Commentary: We don't know; better to err on the safe side from mid-gestationBMJ 1996; 313 doi: https://doi.org/10.1136/bmj.313.7060.796 (Published 28 September 1996) Cite this as: BMJ 1996;313:796
- Vivette Glover, clinical scientist, department of paediatricsa,
- Nicholas Fisk, professor of obstetrics and gynaecologya
- a Royal Postgraduate Medical School, Institute of Obstetrics and Gynaecology, Queen Charlotte's and Chelsea Hospital, London W6 0XG
- Correspondence to: Dr Glover.
Some scientists argue that fetuses cannot feel pain.1 Indeed, fetuses are currently treated as though they cannot. By contrast, it is generally agreed that preterm babies—often of the same gestational age as fetuses—should be given analgesia.2 3 In the public arena the pro-life and pro-choice lobbies often adopt opposed stances on the issue. However, attitudes to abortion should not influence our assessment of the evidence.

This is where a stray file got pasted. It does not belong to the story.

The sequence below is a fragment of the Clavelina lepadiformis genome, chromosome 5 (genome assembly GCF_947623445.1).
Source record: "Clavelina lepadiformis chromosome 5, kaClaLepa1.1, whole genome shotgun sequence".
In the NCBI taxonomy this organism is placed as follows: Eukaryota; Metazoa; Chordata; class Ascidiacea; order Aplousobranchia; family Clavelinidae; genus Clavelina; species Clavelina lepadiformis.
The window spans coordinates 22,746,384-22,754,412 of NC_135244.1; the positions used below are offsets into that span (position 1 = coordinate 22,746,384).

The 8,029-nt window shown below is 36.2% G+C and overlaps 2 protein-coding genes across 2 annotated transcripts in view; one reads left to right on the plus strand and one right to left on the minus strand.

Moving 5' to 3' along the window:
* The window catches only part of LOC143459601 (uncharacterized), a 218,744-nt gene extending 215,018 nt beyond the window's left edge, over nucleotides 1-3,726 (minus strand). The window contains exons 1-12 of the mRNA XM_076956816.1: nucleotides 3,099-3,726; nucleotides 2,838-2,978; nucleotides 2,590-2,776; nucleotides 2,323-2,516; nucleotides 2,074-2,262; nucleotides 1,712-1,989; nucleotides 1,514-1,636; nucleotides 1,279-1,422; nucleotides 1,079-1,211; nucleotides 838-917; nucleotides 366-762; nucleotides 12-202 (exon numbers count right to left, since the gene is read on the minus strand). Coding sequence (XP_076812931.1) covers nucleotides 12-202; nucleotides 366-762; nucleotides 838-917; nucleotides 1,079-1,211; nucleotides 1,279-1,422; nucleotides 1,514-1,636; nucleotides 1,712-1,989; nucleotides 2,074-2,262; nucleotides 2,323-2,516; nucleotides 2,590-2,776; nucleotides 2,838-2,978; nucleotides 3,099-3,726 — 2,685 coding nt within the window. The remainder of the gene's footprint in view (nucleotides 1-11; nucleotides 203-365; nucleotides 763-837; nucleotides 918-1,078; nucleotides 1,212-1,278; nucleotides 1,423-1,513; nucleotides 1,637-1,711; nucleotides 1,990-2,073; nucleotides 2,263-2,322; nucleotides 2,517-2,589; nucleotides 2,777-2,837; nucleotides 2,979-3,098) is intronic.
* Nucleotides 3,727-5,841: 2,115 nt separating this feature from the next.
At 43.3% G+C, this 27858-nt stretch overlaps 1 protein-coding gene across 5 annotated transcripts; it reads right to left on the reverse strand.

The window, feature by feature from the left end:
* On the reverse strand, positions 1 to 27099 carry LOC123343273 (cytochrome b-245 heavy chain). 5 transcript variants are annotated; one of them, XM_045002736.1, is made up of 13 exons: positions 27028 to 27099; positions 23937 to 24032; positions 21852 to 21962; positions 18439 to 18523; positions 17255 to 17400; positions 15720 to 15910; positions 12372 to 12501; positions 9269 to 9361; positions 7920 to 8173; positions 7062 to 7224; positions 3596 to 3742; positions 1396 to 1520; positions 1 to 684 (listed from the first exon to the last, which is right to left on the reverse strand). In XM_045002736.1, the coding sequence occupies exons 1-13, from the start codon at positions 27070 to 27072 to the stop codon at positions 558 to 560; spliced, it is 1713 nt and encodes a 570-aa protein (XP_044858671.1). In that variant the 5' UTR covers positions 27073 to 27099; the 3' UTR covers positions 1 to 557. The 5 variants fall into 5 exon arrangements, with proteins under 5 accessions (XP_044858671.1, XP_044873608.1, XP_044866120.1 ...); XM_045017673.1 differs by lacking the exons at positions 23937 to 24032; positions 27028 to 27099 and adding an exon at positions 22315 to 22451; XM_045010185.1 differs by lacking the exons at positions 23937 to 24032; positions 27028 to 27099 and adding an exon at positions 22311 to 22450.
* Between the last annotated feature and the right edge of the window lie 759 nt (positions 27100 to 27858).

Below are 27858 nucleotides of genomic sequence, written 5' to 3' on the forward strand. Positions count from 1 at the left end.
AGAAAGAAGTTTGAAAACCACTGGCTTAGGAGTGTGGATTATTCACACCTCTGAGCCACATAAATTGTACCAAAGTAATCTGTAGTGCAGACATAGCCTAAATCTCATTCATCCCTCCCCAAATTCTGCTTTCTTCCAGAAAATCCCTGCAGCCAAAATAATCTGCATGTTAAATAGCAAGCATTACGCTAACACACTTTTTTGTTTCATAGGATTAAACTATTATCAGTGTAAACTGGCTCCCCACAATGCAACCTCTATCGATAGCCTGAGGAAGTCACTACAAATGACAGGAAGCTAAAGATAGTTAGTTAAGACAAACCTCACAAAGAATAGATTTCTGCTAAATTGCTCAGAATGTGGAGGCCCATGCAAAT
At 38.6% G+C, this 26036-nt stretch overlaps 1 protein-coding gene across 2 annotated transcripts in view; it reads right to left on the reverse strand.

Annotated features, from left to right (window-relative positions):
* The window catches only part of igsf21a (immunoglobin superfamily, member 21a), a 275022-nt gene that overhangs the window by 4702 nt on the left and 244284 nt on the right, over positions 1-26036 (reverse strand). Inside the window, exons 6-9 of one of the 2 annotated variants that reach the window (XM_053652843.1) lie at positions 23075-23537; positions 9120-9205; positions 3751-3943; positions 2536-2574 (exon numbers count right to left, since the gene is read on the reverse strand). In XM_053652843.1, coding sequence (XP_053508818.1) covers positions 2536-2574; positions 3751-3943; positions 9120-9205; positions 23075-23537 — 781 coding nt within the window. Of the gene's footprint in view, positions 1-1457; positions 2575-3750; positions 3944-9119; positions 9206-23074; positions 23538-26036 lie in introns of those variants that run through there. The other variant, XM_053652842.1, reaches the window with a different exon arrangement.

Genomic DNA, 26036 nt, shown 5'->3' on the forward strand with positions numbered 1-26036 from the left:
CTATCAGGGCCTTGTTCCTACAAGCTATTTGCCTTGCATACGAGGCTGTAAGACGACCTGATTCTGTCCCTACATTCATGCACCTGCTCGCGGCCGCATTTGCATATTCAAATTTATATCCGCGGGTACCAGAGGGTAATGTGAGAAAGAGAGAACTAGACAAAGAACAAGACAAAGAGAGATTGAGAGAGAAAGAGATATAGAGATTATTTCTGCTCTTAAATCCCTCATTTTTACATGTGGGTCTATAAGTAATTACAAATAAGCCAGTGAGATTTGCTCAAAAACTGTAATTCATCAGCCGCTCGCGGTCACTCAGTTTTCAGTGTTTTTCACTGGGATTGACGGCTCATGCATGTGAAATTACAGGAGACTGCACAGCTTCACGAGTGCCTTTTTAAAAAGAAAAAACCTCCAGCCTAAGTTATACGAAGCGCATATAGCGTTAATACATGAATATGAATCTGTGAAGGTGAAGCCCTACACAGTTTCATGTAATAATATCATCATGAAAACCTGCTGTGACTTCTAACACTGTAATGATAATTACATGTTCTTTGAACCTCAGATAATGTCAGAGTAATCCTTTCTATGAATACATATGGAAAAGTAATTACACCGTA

Currently we have no direct way of assessing pain in fetuses. The most rational approach is to make an informed guess based on our knowledge of the development and function of the nervous system at different gestational ages.4 Studies indicate that cortical, subcortical, and peripheral centres necessary for pain perception begin developing early in the second trimester.2 4 From 14 weeks most of …
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